With the Enterprise version of Coldfusion MX 7, a CF developer has the ability to deploy your applications as .EAR files on multiple instances of the JRun application server (or any other J2EE compatible application server, such as BEA WebLogic, IBM Websphere, etc, even open source Tomcat, although that isn't supported by Adobe) . This redundancy enables fault tolerance, which is especially useful in a shared hosting environment . That is, should one instance of the application server fail for 1 application, this would not crash all applications relying on the Coldfusion server. Instead, each application can utilize its own instance of the JRun (or other J2EE) application server.
If you are not familiar with this, the following is a good article, as is Ben Forta's Advanced Coldfusion development book (a veritable CF bible) is a phenomenal reference:
The J2EE implementation of Coldfusion discussed above exists for really a single shared server environment, as the LICENSE restricts .EAR deployment to a maximum of 2 CPU's. The marketing material is not immediately clear on this, so be aware, that J2EE deployment is unlimited in terms of application server instances, but is limited to TWO CPUs. If I am incorrect on this, someone please provide clarification, but I'm somewhat certain after days of looking into this, that this is the case.
There are still distinct advantages there -- not only the capability for application server redundancy (and clustering), but also the ability to deploy as .EAR files enables the development process to be one that contains a bundled and dated version. While its common and certainly best practice to utilize version control such as CVS and Subversion, it's not common in the Coldfusion community to bundle and deploy applications as .EAR files. This is evidenced by the options available at most Coldfusion hosting sites, which consists mainly of FTP-ing files to your folder. (it should be noted there are small disadvantages to .EAR deployment, if you require frequent small changes to files, but this disadvantage can be significantly nulled out with the use of Apache ANT as a build, zip, ftp, and deploy tool). .EAR file deployment has the distinct process advantage of being able to quickly snap back to dated versions of one's web application instantly. As long as there weren't schema changes to the database, a developer can simply deploy an .EAR file to the application's directory and it will effectively 'unzip' the application and all its dependencies. .EAR file deployment can also be made easy through the use of mature deployment tools such as Apache ANT.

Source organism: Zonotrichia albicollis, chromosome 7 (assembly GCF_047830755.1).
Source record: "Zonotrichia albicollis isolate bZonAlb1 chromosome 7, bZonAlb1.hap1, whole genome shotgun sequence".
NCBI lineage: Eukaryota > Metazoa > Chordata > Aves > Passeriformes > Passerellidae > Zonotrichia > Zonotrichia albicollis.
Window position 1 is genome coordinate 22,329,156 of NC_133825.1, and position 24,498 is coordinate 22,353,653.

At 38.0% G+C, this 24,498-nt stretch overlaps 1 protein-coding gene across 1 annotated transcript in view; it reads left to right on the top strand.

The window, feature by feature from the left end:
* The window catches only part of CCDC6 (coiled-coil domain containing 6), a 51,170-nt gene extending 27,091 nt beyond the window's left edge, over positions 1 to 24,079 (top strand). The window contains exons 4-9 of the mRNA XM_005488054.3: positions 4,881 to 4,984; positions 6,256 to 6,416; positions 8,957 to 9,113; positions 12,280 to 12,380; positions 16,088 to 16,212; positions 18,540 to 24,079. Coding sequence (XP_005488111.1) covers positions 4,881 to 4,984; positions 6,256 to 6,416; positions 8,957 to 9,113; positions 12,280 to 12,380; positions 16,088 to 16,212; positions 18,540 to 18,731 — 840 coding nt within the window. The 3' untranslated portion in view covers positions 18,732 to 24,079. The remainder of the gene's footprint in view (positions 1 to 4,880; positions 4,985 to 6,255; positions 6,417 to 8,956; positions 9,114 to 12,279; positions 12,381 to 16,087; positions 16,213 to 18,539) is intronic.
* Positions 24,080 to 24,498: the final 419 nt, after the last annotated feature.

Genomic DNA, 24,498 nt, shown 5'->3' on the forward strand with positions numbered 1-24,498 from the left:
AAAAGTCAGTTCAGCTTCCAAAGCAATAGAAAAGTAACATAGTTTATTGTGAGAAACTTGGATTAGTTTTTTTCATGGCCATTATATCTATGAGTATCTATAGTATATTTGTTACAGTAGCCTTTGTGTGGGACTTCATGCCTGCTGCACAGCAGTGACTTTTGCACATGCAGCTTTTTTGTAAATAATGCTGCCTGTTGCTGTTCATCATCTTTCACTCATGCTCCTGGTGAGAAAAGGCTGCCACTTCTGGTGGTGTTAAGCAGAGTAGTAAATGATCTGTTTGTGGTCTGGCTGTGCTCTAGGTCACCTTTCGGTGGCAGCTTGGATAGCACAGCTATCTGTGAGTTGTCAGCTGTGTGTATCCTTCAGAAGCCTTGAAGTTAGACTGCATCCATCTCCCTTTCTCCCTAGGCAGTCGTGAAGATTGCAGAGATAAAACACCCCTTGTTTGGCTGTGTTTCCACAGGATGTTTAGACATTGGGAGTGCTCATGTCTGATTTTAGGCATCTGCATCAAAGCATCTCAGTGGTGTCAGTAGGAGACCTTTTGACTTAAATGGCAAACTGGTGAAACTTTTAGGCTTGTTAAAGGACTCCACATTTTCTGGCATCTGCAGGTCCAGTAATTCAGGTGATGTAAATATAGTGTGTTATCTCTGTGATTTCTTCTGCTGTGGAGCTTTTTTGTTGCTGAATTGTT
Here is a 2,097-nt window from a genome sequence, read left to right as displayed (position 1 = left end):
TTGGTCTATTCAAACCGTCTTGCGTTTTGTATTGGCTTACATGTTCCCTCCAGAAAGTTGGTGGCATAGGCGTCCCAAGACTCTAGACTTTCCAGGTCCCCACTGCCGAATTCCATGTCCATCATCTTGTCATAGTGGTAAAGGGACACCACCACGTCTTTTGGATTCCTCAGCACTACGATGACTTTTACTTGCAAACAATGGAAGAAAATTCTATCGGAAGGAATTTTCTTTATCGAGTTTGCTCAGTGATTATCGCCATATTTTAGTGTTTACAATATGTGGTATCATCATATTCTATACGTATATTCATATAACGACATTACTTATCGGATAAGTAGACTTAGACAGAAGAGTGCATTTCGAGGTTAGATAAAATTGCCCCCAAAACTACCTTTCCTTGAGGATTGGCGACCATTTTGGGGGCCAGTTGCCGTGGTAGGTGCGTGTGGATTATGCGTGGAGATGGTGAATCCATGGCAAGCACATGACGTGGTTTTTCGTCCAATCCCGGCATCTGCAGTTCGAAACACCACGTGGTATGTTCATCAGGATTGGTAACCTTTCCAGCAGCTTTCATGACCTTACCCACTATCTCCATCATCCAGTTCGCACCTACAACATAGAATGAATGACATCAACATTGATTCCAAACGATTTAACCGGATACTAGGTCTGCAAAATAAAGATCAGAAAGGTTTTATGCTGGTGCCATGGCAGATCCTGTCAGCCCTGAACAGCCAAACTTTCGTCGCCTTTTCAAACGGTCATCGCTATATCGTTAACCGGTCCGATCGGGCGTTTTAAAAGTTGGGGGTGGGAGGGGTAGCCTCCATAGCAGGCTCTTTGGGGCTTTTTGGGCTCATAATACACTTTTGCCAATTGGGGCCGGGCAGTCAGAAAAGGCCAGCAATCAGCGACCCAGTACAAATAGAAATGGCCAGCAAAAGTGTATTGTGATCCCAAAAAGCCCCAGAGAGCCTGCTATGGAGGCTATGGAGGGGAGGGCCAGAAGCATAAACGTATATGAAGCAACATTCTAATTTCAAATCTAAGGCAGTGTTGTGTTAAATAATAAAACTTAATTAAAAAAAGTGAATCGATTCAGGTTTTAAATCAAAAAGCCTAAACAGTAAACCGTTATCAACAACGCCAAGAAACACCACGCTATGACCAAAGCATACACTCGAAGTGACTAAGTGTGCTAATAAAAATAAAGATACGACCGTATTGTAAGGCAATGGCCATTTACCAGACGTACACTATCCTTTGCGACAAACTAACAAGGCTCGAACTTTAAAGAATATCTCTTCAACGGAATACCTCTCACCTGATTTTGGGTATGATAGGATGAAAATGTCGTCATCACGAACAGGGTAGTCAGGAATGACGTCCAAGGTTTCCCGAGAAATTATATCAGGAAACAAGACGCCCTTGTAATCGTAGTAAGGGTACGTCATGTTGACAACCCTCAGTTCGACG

That brings me to my question. As CFMX 7 enterprise enables isolation and redundancy at the application-server level, Solaris 10 has the capability for Containers (aka 'Zones') for isolation and redundancy at the server level itself. The following is a summarized description of Solaris 10 Container capabilities from Sun's website:
My question to Adobe and the Coldfusion MX Community:
- "Build customized, isolated containers—each with their own IP address, file system, users, and assigned resources—to safely and easily consolidate systems
- Guarantee sufficient CPU and memory resource allocation to applications while retaining the ability to use idle resources as needed
- Reserve and allocate a specific CPU or group of CPUs for the exclusive use of the container
- Automatically recover from potentially catastrophic system problems by leveraging the combined functionality of Predictive Self Healing and Solaris Containers"
How would the implementation of multiple Sun Solaris 10 Containers affect the licensing of Coldfusion MX 7? If a server had 2 CPU's but was configured for multiple Solaris Zones, would the Enterprise License still apply in such a way that enabled unlimited instances of the application server throughout these Zones? Or is each Zone treated separately as a CPU? It would seem to me, since there are two processors, the enterprise license would allow for this type of integration with Solaris 10 Zones, but I cannot find any documentation on this on Adobe's Coldfusion site or in the license. Can anyone at Adobe help clarify this?